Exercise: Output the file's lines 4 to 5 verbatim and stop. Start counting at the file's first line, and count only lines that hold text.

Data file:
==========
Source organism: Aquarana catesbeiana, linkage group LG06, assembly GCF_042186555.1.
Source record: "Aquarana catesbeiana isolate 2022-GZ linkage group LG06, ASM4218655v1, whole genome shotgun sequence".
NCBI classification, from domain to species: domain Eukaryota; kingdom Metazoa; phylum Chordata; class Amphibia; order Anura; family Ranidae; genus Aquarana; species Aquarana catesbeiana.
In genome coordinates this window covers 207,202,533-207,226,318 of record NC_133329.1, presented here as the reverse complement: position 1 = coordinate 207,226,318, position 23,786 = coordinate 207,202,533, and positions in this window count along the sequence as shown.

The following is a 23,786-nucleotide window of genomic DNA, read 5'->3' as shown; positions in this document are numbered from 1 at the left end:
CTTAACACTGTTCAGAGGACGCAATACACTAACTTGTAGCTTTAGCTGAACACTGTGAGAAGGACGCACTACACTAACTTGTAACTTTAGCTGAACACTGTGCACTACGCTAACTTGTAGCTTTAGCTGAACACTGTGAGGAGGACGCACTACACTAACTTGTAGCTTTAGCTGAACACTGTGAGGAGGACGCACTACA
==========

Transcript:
In genome coordinates this window covers 207,202,533-207,226,318 of record NC_133329.1, presented here as the reverse complement: position 1 = coordinate 207,226,318, position 23,786 = coordinate 207,202,533, and positions in this window count along the sequence as shown.

The following is a 23,786-nucleotide window of genomic DNA, read 5'->3' as shown; positions in this document are numbered from 1 at the left end: